Well, when blacks among blacks ask this question, we usually just say “Where ya people from?” and the normal answers are (as I begin to list the formers states of the Confederacy) Texas, Louisiana, Mississippi, Georgia, some Floridians, Alabama, South Carolina, Tennessee, Arkansas, North Carolina and Virginia–THAT’S IT!

You’ll rarely hear the border states such as Missouri, Kentucky or Maryland.

So, as you all are dying to hear what my response was, I’ll hold the suspense a bit longer, lol.

It was at this moment that I began to see myself as a minority in this context.  Don’t get me wrong, I’ve been quite conscious that I’m dealing with white people, I’m not sure how conscious they are of my blackness (although after this last week and me walking around with a “Black History: To Be Continued….” shirt on, I’m sure they got the picture), but that I’m beginning to get a glipmse of what it means to be a lone black man in a white world.  Now I’m beginning to know why many black professionals, men and women, come home and are TOTALLY stressed out.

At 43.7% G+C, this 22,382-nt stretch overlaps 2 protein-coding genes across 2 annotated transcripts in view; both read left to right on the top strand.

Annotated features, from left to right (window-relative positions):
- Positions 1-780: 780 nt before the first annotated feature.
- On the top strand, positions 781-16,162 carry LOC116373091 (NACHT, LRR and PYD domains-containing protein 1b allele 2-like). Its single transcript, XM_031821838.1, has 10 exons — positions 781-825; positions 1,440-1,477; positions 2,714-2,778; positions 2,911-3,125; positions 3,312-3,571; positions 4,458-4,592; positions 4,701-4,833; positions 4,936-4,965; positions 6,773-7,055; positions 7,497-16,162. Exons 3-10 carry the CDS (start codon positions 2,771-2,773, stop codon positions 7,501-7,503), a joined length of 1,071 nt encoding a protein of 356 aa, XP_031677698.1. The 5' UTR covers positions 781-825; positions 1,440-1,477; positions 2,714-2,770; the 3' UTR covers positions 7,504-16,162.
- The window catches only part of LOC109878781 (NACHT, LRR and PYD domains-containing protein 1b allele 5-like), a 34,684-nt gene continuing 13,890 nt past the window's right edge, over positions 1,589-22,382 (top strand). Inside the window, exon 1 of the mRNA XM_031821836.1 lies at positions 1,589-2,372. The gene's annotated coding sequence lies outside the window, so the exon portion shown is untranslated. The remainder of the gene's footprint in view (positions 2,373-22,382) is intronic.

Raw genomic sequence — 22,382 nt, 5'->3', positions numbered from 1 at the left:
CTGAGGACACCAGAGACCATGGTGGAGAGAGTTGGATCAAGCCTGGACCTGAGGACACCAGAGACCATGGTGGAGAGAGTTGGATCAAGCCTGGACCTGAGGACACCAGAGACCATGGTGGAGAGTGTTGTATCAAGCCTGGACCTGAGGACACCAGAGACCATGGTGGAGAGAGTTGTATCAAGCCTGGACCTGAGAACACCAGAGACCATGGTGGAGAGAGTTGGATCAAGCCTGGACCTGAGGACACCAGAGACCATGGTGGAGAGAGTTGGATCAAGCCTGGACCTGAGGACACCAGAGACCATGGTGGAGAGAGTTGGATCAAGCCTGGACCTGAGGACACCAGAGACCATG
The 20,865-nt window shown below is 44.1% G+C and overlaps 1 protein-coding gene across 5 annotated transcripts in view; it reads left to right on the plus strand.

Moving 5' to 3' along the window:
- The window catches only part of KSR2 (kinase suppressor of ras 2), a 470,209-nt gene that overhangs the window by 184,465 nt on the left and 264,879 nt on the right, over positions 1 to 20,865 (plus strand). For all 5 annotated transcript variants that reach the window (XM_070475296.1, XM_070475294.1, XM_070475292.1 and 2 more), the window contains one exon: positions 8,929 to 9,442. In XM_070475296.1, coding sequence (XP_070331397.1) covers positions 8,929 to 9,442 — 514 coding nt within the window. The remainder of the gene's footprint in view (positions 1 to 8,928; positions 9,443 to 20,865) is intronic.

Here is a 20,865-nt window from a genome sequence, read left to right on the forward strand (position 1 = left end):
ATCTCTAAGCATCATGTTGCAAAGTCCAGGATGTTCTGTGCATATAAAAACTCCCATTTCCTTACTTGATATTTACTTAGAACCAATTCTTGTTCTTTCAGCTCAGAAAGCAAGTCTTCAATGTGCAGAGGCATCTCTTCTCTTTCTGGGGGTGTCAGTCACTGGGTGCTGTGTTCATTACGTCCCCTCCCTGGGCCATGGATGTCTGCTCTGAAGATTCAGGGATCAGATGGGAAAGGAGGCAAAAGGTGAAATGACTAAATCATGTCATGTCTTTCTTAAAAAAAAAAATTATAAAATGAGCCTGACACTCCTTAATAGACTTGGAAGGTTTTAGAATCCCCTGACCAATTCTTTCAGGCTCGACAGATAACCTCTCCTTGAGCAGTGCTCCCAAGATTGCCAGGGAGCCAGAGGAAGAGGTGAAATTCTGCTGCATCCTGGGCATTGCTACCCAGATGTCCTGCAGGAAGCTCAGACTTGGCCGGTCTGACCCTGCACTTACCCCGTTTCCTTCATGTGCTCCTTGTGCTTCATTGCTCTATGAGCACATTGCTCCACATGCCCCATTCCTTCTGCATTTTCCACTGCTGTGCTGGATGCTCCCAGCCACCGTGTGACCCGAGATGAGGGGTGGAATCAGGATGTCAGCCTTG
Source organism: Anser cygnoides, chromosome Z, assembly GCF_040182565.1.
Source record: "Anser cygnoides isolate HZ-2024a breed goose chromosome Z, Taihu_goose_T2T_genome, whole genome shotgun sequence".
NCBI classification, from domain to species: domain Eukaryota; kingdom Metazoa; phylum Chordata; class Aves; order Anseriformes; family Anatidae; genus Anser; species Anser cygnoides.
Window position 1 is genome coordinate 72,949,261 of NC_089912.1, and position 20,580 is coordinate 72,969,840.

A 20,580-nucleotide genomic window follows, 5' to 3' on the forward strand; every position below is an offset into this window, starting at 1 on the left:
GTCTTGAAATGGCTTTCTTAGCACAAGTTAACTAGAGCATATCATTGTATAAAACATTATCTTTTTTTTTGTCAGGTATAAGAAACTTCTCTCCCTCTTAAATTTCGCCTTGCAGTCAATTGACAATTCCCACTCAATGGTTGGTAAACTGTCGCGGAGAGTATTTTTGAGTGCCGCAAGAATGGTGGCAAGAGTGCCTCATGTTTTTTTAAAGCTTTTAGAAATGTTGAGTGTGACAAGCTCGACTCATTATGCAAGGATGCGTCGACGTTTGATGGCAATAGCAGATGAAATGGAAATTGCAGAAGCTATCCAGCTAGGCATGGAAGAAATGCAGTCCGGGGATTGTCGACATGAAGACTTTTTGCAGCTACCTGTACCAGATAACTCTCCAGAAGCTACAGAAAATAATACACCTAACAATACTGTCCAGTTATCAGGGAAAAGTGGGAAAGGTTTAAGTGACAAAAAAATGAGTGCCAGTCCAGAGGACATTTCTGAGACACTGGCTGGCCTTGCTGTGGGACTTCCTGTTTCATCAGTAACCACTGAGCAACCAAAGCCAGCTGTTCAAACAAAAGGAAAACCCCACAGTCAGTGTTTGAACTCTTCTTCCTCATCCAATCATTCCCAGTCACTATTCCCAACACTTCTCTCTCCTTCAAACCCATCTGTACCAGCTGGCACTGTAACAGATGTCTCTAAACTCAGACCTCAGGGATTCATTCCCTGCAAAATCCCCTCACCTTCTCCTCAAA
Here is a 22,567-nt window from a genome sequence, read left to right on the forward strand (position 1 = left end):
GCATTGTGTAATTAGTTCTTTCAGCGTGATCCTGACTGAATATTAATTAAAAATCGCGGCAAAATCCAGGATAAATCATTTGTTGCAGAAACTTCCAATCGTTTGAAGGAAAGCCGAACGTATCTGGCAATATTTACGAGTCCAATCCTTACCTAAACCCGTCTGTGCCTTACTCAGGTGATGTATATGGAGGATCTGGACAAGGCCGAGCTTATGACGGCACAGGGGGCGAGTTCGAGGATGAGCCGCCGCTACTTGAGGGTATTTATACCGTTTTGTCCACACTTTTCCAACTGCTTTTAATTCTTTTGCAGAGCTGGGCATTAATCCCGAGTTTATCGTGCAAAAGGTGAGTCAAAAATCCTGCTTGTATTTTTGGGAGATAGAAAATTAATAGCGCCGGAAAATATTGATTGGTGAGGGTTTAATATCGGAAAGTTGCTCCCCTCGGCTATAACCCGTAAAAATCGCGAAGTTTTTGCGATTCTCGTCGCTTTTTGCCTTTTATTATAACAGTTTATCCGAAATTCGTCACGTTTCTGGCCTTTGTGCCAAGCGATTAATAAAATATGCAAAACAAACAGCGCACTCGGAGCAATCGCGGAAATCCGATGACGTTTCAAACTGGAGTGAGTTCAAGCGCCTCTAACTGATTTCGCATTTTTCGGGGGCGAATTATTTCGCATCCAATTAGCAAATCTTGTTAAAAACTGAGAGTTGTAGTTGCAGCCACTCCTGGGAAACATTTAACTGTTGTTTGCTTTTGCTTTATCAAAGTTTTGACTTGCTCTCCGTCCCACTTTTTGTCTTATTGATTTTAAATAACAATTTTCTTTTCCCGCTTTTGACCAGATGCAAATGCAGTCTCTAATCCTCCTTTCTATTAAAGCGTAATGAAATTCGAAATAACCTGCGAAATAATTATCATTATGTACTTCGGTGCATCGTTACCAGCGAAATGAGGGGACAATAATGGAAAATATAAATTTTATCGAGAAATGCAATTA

I’m sick and damn tired of code switching.  Code switching is that wonderful that blacks have done since slavery that allows us to speak in our own vernacular amongst ourselves, but that unique ability to “talk white” when we get around white folk.  I’m just sick and tired of having to do the “talk white” thing and not having enough black people to break up the monotony.  I feel that I have break down my own feelings and decipher them before they come out of my mouth in order for those around me to understand what I’m saying.   The irony is that I’m not 100% all the time and every once in a while, something slips out and I spend much of the time explaining the significance of that cultural event.

Here’s a case in point.